CHESTNUT: For the past two weeks, the sun has failed to shine. Dark cloudy days with high winds and heavy rains have made it very discouraging to the farmers. They have suffered great loss, timber blown down, gardens damaged and the beautiful umbrella plant, which adorned our homes are nearly all blown down. The crops are badly damaged, cotton being blown out and much of it washed away.

OCT. 18, 1906

MANISTEE: Our town is quiet since the storm. There was no great loss sustained through this section, except cotton, there was quite a lot of cotton in the fields which was somewhat damaged. Some of our farmers are about through picking while others are in a rush.
Miss Jeannie K. Burns, who is teaching at the Grimes school house, visited her sister, Mrs. L.N. Lambert at Perdue Hill Saturday and Sunday.
We have a new postmaster at this place, Mr. Braxton Hobdy. Mr. Hobdy has been assistant for Dr. Harper, the former postmaster, for quite a while.
Our town is still on the boom, new houses continue to go up. The new Methodist church is near completion, and we are looking forward to the building of a new Masonic Hall on north highway which we hope to see erected in the near future.

McWILLIAMS: Mr. Dave Maxwell brought his new wife home on the 11th. They will occupy the hotel.

PINEVILLE: There has been considerable sickness caused by dampness, cold and malaria.
Dr. W.C. Farrish of Camden was in our neighborhood last week engaged in the practice of his profession. He is to come again and do more work.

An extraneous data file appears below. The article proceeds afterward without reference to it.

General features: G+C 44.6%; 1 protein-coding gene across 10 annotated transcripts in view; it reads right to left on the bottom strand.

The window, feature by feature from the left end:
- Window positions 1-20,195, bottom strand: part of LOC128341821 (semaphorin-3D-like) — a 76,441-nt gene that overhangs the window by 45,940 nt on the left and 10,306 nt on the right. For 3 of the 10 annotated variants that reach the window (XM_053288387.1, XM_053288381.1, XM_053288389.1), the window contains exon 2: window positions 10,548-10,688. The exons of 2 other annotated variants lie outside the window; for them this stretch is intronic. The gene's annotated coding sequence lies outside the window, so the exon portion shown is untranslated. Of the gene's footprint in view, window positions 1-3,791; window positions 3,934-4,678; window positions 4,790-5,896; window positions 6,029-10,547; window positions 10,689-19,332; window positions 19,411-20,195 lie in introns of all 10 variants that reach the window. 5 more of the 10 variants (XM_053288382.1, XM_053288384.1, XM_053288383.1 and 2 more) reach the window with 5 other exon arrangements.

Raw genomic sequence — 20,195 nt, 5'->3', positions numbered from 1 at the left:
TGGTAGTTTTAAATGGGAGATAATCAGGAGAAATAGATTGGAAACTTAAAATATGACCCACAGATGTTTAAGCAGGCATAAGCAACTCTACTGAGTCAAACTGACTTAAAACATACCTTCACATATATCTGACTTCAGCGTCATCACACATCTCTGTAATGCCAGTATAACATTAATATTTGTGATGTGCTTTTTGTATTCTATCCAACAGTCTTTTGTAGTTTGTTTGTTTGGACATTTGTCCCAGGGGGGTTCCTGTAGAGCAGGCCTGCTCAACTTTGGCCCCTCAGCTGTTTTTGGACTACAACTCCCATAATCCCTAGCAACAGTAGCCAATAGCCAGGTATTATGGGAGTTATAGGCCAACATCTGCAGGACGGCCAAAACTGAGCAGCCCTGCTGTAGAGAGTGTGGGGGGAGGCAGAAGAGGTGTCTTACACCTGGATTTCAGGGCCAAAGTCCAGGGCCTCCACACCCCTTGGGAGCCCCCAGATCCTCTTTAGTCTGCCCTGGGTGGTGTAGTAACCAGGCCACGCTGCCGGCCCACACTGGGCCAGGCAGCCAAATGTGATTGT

The Monroe County Medical Society held its annual session in Monroeville on Wednesday of last week with a very good attendance of members.

BUENA VISTA: Miss Mabel McWilliams of Camden began her duties as teacher of the Buena Vista school last Monday.

OCT. 25, 1906

Miss Callie Faulk is with the home folks, her school at Franklin having closed a few days ago.

Confederate soldiers and widows of soldiers will receive from the state this year a total of $473,250, the largest sum ever expended by the state for this purpose.
Each pensioner on the roll will receive the maximum limit authorized by the present law for the several classes, that is to say, for pensioners of the first class, $60; second class, $50; third class, $40; and fourth class, $30.
In Monroe County, there are six pensioners of the first class, three of the second class and one of the third and 181 of the fourth class and those beneficiaries will receive the aggregate sum of $5,980.

The fall term of circuit court adjourned on Saturday morning last, after two busy weeks. Judge Lackland and Solicitor Gray left on the noon train for Grove Hill, where court is now in session.

CHESTNUT: Dr. Jim Hestle left a few days ago for Atlanta, where he will enter college and take up his profession, dentistry.

Dr. R.A. Smith of Nadawah was at the county capital the first of the week.

D.K. Smith is taking in the Alabama Agricultural Fair at Montgomery this week.

Dr. T.M. McMillan was called to Finchburg Monday on professional business.